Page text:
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What to Do When Air Traffic Control Delays Hit Airports

On the 35th day of the U.S. partial government shutdown, the Federal Aviation Administration (FAA) announced a staff shortage in air traffic controllers and that flights to at least one airport were halted, causing delays. Flights through La Guardia, Newark, and Philadelphia airports were the first to be affected, around the same time that the FAA announced the sick outs.

“We have experienced a slight increase in sick leave at two facilities,” the FAA said in a tweet. “We are mitigating the impact by augmenting staffing, rerouting traffic, and increasing spacing between aircraft when needed.”

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Flights were temporarily stopped at La Guardia before resuming, according to NBC News, but travel delays are expected continue as the FAA makes changes to air traffic control efforts. “The public can monitor air traffic at and they should check with airlines for more information,” the FAA said.

The first sign of shutdown-induced air traffic control issues came after TSA worker shortages caused security delays, and served as a turning point as federal employees worked without pay. Air traffic control delays mark a big change in how much a government shutdown affects ordinary travelers.

Your Rights During Government Shutdown Air Traffic Control Delays

While flyers are ordinarily entitled to compensation as part of their government mandated air passenger rights (see our Air Passenger Rights Guide for details) when a lengthy delay or cancellation occurs, experts say air traffic control staffing shortages constitute “extraordinary circumstances,” under which you might not be entitled to any refund.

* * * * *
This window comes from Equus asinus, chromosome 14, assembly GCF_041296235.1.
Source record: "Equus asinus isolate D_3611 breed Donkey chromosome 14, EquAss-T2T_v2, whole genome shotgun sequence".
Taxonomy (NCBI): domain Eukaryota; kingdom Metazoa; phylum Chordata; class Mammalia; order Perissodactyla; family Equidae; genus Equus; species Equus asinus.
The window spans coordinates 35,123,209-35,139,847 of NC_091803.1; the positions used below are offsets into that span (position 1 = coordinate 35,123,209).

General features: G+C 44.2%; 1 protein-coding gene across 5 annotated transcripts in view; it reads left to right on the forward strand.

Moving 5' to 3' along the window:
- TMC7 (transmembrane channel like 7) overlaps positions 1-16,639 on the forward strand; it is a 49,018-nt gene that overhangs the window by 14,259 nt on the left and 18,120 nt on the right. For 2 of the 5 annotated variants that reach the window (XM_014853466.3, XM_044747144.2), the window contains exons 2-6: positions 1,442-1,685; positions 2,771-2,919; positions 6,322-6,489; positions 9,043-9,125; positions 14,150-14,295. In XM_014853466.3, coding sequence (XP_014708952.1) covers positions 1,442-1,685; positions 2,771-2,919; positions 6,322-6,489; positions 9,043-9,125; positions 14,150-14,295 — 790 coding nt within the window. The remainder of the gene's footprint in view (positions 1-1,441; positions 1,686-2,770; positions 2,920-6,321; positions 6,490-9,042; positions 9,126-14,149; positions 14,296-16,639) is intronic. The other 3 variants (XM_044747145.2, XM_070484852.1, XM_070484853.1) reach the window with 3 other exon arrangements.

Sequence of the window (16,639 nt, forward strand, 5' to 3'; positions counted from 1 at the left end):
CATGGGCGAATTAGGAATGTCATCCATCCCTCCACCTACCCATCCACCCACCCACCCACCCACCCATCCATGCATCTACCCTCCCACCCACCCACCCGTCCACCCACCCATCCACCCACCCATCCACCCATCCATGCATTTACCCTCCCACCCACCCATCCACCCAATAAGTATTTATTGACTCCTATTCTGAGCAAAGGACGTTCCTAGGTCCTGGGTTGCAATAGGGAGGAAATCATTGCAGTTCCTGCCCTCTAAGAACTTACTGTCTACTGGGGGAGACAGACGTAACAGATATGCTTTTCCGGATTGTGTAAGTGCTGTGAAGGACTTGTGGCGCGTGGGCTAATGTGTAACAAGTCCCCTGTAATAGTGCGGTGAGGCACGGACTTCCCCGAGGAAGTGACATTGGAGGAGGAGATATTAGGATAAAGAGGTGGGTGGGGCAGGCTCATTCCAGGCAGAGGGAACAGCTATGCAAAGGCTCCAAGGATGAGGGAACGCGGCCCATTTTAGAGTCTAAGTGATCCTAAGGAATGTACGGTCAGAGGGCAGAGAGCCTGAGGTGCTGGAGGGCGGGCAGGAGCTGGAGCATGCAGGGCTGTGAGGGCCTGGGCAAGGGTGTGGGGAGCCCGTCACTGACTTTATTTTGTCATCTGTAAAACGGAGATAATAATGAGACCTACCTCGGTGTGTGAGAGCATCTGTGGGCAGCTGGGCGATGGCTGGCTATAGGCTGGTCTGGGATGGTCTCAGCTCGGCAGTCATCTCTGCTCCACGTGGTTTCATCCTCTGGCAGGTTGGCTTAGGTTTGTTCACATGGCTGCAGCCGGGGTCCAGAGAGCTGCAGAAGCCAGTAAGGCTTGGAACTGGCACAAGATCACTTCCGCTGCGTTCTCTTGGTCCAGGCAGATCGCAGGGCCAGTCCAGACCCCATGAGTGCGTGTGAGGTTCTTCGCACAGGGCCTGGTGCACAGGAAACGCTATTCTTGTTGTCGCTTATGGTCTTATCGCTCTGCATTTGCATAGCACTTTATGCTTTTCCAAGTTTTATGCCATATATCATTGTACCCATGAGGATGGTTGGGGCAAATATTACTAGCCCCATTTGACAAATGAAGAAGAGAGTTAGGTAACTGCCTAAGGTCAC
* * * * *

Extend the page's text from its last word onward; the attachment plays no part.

That’s according to AirHelp, the online service that files compensation claims on behalf of air passengers when their flights are canceled or significantly delayed.

“Traditionally, passengers on flights eligible under EC 261—which includes flights departing from the EU and flights to the EU on EU airlines—would be eligible for compensation of up to $700 due to lengthy delays or cancellations,” Henrik Zillmer, CEO of AirHelp says.

“However, because EC 261 does not cover disruptions caused by extraordinary circumstances, such as concerns over security, adverse weather conditions, and more, passengers are not eligible to claim compensation from the airline, if the disruption was caused by factors that fall into this category.”

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Under normal circumstances the airline has a responsibility to make sure flights run smoothly and, if they don’t, to compensate flyers significantly affected by cancellations or long delays. But the safety need for air traffic control to delay flights is not considered a “normal” circumstance.

“In the case of the shutdown, the shortage has been caused by a political decision beyond the airline’s control so they are not obligated to pay out compensation,” Zillmer said. “These flights are being canceled and halted in order to protect travelers’ safety, as shortages in air traffic controllers and other FAA employees can put travelers’ safety in jeopardy.”